Human gut mycobiota tune immunity via CARD9-dependent induction of anti-fungal IgG antibodies

Cell. 2021 Feb 18;184(4):1017-1031.e14. doi: 10.1016/j.cell.2021.01.016. Epub 2021 Feb 5.


Antibodies mediate natural and vaccine-induced immunity against viral and bacterial pathogens, whereas fungi represent a widespread kingdom of pathogenic species for which neither vaccine nor neutralizing antibody therapies are clinically available. Here, using a multi-kingdom antibody profiling (multiKAP) approach, we explore the human antibody repertoires against gut commensal fungi (mycobiota). We identify species preferentially targeted by systemic antibodies in humans, with Candida albicans being the major inducer of antifungal immunoglobulin G (IgG). Fungal colonization of the gut induces germinal center (GC)-dependent B cell expansion in extraintestinal lymphoid tissues and generates systemic antibodies that confer protection against disseminated C. albicans or C. auris infection. Antifungal IgG production depends on the innate immunity regulator CARD9 and CARD9+CX3CR1+ macrophages. In individuals with invasive candidiasis, loss-of-function mutations in CARD9 are associated with impaired antifungal IgG responses. These results reveal an important role of gut commensal fungi in shaping the human antibody repertoire through CARD9-dependent induction of host-protective antifungal IgG.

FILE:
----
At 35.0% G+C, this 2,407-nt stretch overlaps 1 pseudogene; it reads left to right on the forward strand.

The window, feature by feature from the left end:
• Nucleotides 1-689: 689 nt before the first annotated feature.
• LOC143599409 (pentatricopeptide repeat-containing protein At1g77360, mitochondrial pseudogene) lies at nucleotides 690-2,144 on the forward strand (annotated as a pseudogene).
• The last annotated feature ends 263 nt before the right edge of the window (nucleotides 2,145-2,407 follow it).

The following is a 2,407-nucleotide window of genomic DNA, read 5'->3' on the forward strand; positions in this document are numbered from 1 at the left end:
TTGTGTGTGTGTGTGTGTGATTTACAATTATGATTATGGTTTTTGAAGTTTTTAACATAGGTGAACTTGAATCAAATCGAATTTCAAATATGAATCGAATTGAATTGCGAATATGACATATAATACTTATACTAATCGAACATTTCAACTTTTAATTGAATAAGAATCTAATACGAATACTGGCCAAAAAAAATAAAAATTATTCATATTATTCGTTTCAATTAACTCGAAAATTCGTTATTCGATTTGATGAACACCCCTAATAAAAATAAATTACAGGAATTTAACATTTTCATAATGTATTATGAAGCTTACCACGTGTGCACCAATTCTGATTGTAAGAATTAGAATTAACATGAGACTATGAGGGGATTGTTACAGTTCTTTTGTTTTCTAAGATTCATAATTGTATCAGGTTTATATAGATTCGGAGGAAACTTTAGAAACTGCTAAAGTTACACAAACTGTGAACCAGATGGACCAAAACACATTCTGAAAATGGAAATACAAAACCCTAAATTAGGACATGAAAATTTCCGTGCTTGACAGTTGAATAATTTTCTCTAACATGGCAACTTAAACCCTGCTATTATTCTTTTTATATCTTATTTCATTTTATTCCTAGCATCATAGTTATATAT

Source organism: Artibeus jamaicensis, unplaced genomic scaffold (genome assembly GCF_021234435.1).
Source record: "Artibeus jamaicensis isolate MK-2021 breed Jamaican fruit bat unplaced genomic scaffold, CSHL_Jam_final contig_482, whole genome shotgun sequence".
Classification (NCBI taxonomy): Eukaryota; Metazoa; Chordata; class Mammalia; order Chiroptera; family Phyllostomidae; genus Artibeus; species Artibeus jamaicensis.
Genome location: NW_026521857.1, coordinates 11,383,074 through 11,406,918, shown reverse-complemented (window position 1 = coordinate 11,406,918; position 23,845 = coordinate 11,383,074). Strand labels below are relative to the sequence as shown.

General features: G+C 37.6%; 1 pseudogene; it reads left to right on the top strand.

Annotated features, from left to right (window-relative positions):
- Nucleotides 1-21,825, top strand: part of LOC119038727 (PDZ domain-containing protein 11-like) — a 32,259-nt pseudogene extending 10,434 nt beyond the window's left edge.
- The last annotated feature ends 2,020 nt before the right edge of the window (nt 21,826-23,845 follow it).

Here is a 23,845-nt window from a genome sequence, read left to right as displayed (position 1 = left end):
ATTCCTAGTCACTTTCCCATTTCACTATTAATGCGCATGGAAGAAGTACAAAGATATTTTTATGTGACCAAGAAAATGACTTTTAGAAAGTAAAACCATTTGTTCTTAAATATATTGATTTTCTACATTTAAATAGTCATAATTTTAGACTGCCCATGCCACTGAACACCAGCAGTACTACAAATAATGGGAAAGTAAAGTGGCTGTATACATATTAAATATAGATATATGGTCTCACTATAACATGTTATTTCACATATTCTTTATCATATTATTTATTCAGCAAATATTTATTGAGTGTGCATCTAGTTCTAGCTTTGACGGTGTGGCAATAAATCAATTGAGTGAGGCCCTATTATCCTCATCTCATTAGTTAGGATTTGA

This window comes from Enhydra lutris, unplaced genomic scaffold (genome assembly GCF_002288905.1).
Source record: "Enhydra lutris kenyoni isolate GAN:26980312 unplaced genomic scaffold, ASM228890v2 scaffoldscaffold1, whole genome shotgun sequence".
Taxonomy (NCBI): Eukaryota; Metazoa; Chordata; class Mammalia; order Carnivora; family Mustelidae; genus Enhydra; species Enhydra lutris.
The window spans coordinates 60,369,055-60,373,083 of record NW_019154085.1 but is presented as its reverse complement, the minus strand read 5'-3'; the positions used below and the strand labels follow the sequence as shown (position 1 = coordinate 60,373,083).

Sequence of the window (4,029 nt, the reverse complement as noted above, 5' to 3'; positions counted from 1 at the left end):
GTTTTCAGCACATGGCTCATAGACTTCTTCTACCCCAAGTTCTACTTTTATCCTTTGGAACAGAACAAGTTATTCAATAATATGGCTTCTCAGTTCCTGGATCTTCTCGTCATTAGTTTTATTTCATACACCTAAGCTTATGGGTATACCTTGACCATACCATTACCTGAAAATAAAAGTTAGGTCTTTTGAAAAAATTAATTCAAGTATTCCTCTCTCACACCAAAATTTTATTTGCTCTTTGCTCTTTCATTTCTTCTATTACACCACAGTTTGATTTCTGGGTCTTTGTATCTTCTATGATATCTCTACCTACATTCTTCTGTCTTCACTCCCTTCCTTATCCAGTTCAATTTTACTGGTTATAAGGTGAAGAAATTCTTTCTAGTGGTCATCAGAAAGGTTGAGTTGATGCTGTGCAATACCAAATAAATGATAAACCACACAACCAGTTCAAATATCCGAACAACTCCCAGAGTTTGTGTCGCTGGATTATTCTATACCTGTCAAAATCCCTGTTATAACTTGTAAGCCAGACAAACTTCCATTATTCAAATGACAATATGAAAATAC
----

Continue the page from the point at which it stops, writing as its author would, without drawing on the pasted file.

PMID:33548172 | DOI:10.1016/j.cell.2021.01.016